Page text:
How the Mediterranean diet can improve your travels… by beating jet-lag

I travel a lot for work – most recently to New Zealand – and although I love it, I have always struggled with jet-lag. Then a few years ago I discovered the joys of intermittent fasting and not only did I lose weight, but I found that my jet-lag was greatly improved.

Last week a woman called Sarah contacted me to say she’d experienced the same. Was the 5:2 responsible, she asked, and if so, why?

Surprisingly, there is indeed a link between intermittent fasting and jet-lag – a relationship first noticed in the 1980s by Dr Charles Ehret, a researcher at the University of Chicago.

Jet-lag has been a subject of interest to me recently, having returned from a work trip to New Zealand which forced my body clock to adapt rapidly.

Jet-lag, caused by the imbalance between your internal body clock and your new time zone, can be awful, with symptoms including insomnia, hunger, irritability, constipation or diarrhoea.

If you have flown from the UK to Sydney, for example, your body clock will tell your brain it is 10pm and time for bed, while everyone around you is eating lunch. It takes about a day to adjust to each time zone you move through, so if flying to Sydney, it can take a week.

Reset your clock

Dr Ehret suggested that you could reset your internal clock much faster if, for three days before flying, you alternate feasting and fasting.

On the one ‘feast’ day, he recommended a protein rich breakfast, an above average-sized lunch and a carbohydrate-heavy dinner. On the two, ‘fast’ days, he suggested eating just 800 calories. Ehret coined this the ‘Argonne Diet’.

So does it work?

Two years ago, the US military put the Argonne Diet to the test when 186 soldiers travelling to South Korea were split into two groups; feasting-fasting, and eating normally.

Those who tried the Argonne Diet were seven and a half times less likely to experience serious jet-lag than those who ate normally. The exact reason why this works remains unknown, but I suspect it resets the healthy bacteria inside your gut that influence the body in many unexpected ways. If any of you give this a go, do write and tell me how you get on.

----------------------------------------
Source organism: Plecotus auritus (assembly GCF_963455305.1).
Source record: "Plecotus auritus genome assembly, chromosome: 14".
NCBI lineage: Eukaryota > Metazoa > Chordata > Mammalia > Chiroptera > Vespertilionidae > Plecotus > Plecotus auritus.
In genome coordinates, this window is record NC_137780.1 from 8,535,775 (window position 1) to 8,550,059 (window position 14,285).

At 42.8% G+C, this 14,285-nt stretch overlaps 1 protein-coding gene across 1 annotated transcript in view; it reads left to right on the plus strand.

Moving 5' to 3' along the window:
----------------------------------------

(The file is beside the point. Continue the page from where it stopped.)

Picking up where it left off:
How to do the Argonne Diet

Start three days before you fly. On day one, a FAST day, restrict calories to 800. You can find suitable recipes in the 8-Week Blood Sugar diet book, or on this website.

On day two, FEAST; eat a high-protein breakfast, an above-average-size lunch and a high-carbohydrate dinner and don’t drink coffee after 5pm.

Repeat the ‘FAST’ instructions for day three.

On the day of flying, eat at the breakfast time of your destination and do not drink alcohol on the plane. On long flights, try eating and sleeping at the same time as your destination while on the plane.

The power of light

Using bright light to combat jet-lag can be effective when the light shines at certain times of the day.

I would recommend using Entrain, a free app that suggests exact times you should be exposed to light.

I keep it simple. When heading to New York – five hours ahead of the UK – I put myself on New York time before flying. I delay breakfast until 8am New York time (1pm here), skip lunch and have a snack at about 7pm (midnight here). I go to bed at a normal time.

Next morning I get up early, grab some morning light and find that my body clock is well and truly reset.